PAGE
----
Despite our strong connection with the land and sea, Newfoundlanders and Labradorians haven’t historically been a very “green” society. Ten years ago a trip even as short as to Nova Scotia would reveal disparaging differences with our neighbours in how we treat our waste and connect with our environment.
The wind has changed
But in recent years, our actions are changing. In the late 90s, the province created the Multi Materials Stewardship Board (MMSB) to develop, implement, and manage waste diversion and recycling programs for the province. With the regionalization of waste management and the provision of state-of-the-art waste and recycling facilities across the province, we are now in the implementation and management phase of many of their plans. A decade later, recycling is becoming the new normal; from bottles to paint to tires, we now have options.
Looking beyond waste management, in 2009 the Government of Newfoundland and Labrador established the Office of Climate Change, Energy Efficiency and Emissions Trading. It released comprehensive climate change and energy efficiency action plans in 2011, and just recently we are seeing some of the public education initiatives to come from it.
As habits are slowly changing with respect to how we treat our environment, so are attitudes. Towns like Conception Bay South and Holyrood are going to great lengths to fight illegal dumping, Grand Bank has started a curbside composing program, Ramea is using wind to help provide electricity for its 600 residents, and we expect better efficiency standards for our new buildings. But Newfoundlanders are now seeing that the benefits to being green are not just felt by Mother Nature, but also in our bank accounts. While individuals are enjoying lower heat and light bills as a result of energy conservation and efficiency, businesses are seeing more and more opportunities in providing green products and services.
The “Green Report”
As the link between the economy and the environment began to trend globally, interest was piqued provincially. The Department of Innovation, Trade, and Rural Development and the Office of Climate Change, Energy Efficiency, and Emissions Trading engaged GLOBE Advisors, in partnership with AMEC Earth & Environmental in St. John’s, to carry out a study to identify the economic development opportunities associated with the green economy for our province. The report, “An Analysis of the Economic Development Opportunities Associated with the Green Economy in Newfoundland and Labrador”, was released in the Fall of 2011.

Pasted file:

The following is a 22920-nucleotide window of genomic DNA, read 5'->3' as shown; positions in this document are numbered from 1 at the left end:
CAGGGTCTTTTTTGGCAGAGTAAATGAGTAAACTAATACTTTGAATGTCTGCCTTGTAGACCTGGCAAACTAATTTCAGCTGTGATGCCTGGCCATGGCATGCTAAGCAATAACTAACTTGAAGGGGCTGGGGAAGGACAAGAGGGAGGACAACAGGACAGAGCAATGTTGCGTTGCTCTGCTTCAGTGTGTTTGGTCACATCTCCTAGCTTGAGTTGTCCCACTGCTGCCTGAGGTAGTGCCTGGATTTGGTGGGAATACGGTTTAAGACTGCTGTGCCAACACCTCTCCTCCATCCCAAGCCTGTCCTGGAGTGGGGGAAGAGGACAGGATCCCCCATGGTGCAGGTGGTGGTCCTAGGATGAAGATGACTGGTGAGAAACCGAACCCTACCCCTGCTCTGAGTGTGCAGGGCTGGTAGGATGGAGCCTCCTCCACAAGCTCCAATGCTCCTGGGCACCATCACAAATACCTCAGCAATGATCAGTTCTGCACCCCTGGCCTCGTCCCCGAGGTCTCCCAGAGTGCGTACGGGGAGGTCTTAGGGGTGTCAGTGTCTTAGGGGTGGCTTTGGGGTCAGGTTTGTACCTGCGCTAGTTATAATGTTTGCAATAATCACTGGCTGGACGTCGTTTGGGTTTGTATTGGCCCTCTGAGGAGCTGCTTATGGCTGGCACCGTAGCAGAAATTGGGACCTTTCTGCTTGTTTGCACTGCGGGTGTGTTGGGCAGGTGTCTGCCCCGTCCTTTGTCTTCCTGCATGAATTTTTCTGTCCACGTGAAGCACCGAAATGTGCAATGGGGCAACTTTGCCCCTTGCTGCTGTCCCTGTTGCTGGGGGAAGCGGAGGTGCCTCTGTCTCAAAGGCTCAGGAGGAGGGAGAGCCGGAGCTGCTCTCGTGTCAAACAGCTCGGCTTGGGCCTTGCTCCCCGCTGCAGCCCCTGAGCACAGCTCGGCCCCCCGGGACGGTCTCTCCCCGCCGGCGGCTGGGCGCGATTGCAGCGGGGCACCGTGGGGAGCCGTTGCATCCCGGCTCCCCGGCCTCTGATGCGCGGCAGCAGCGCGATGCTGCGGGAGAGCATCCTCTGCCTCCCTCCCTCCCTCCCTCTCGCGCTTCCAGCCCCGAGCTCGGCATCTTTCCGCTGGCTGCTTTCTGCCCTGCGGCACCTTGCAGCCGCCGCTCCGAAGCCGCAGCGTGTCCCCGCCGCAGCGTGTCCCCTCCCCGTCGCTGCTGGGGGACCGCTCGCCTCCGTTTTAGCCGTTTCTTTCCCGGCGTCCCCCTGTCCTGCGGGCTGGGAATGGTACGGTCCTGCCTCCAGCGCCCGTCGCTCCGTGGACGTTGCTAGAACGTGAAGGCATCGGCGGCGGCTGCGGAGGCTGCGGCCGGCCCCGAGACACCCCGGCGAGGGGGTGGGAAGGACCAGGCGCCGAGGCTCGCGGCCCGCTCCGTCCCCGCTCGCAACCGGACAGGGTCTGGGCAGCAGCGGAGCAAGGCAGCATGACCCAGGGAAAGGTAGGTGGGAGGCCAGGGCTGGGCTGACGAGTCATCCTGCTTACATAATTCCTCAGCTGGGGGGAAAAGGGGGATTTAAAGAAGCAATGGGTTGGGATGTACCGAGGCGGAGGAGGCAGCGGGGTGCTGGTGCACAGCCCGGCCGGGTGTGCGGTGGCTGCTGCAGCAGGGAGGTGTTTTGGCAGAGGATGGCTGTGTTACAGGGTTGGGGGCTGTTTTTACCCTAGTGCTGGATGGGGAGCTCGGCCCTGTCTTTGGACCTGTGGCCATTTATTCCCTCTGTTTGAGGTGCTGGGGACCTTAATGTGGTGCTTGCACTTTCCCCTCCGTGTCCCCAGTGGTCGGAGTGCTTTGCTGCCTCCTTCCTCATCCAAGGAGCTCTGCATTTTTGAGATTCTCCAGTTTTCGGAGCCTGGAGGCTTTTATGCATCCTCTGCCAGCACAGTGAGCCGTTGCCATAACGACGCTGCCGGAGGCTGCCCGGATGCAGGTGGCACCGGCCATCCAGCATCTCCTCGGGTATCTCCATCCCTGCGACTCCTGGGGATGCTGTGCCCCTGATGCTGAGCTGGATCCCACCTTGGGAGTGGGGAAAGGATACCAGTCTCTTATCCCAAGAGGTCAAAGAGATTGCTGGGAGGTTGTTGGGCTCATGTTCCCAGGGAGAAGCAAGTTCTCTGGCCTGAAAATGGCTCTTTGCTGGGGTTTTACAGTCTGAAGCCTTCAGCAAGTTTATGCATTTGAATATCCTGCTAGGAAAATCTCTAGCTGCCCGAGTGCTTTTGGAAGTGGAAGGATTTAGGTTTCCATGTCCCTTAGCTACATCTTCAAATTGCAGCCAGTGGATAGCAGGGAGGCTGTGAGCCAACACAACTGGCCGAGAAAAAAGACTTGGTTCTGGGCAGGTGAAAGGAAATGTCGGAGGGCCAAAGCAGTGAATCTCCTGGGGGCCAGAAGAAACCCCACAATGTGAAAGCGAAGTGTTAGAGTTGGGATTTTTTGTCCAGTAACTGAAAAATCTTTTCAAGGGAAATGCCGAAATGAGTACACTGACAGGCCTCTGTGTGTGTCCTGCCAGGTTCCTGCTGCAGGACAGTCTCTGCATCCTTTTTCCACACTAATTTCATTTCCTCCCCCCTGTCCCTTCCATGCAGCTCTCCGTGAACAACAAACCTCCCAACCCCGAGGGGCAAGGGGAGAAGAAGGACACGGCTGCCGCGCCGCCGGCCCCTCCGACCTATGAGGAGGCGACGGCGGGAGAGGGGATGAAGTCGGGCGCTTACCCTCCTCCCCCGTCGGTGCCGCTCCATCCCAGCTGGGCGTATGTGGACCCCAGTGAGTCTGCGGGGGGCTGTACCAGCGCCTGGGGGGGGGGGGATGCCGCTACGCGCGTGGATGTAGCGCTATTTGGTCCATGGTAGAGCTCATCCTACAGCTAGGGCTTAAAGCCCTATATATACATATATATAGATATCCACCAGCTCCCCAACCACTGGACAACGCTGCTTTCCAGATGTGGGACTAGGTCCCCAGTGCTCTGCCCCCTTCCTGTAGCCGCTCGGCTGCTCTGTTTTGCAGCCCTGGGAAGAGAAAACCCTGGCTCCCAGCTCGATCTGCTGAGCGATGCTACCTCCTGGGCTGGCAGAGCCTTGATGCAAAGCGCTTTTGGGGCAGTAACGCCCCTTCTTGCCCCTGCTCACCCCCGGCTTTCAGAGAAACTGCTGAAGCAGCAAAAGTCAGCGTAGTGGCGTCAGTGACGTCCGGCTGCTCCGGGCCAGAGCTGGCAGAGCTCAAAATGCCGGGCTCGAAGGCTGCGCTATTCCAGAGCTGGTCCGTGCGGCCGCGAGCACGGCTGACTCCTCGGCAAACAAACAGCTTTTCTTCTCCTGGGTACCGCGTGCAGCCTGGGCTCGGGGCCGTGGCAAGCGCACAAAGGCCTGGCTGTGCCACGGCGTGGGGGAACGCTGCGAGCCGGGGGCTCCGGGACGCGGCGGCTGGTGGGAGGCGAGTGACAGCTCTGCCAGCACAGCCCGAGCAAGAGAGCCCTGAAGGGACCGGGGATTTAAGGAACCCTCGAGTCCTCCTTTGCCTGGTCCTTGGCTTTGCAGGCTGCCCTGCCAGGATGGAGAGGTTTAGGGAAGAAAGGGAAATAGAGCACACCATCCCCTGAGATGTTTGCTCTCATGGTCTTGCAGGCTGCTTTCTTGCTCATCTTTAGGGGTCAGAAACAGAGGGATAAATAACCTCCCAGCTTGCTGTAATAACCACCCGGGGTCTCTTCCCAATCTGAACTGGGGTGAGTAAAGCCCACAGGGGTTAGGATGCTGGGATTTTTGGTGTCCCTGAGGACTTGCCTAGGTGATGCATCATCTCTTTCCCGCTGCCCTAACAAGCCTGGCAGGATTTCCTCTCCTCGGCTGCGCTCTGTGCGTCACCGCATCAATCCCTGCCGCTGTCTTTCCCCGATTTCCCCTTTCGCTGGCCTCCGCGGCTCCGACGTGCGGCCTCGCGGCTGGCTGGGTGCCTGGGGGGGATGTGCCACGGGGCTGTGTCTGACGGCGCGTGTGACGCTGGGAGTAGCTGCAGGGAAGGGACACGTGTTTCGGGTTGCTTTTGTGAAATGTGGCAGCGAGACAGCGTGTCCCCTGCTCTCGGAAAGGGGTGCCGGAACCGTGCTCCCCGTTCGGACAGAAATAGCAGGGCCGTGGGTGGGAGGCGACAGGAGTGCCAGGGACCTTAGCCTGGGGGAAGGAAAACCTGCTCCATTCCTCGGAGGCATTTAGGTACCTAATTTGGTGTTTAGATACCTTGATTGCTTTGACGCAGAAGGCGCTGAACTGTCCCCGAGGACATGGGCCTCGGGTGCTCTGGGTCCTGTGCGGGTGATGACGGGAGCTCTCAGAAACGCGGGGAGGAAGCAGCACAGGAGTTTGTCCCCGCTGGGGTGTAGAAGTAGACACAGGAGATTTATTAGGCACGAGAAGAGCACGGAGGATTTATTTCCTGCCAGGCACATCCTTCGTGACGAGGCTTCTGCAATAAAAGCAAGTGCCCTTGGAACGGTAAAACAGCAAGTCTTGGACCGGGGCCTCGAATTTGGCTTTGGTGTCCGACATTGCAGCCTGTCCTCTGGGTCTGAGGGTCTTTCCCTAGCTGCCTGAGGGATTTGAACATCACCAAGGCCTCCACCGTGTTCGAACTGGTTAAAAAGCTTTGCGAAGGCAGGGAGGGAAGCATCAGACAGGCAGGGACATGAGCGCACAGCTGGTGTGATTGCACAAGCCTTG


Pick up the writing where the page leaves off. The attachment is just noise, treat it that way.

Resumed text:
The report is a significant one. For the first time, Newfoundland and Labrador was able to not only concretely define its green economy, but also quantify its size and composition. The report confirms that there is indeed opportunity in the green economy in our province; even in its conservative estimates it predicts significant growth. Sustainable resource management, green building, waste management and recycling, and sustainable tourism were marked as areas of the sector with the greatest probable impact in the sector’s growth.
There are those who want to make sure that Newfoundland and Labrador seizes these economic and environmental opportunities to ensure the continued growth of the sector.
A new leef
That is why the Newfoundland and Labrador Environmental Industry Association (NEIA) is holding a conference at the end of this month which aims to pick apart the green report, and then ask experts in the field of the green economy, and those who are working within the environmental sector, to help pave a road to growth.
NewLeef 2012 (Newfoundland and Labrador Economy and the Environment Forum) is going to great lengths to push the discussion and the agenda. The conference is bringing in one of the authors of the Green Report, Paul Shorthouse from GLOBE Advisors, to discuss in person his research and findings. It’s also featuring Mike Harcourt, a former Premier of British Columbia and Mayor of Vancouver, welcoming his experiences in growing what is now a thriving industry in Canada’s western-most province.
The conference also has a Youth Component – a half-day dedicated to speaking with young adults in the province about the career and entrepreneurial opportunities in the sector. Bob McDonald, host of CBC’s ‘Quirks and Quarks’ is the main draw of a session that is being streamed from St. John’s to classrooms as far away as Happy Valley – Goose Bay.
The sector is hoping to build on the momentum created by global trends, and take advantage of the opportunities created by a much more environmentally conscious Newfoundland and Labradorian.
What’s good for one can be good for the other
The government’s “Turn back the Tide” campaign is making waves across the province; Newfoundland Labrador Hydro and Newfoundland Power are heavily promoting their “take charge!” energy savings campaign and the province is on the verge of a massive clean energy project in Muskrat Falls. The discussion surrounding the link between environment and economy will be rampant. Public awareness on the issues a year from now will starkly contrast those of the last decade.
A more educated public on the environmental issues we face can mean a public more demanding of greener products and services. Individuals and towns province-wide will look for less damaging ways to go about their activities. After all, the economy and the environment are not two mutually exclusive concerns.
And that means good business.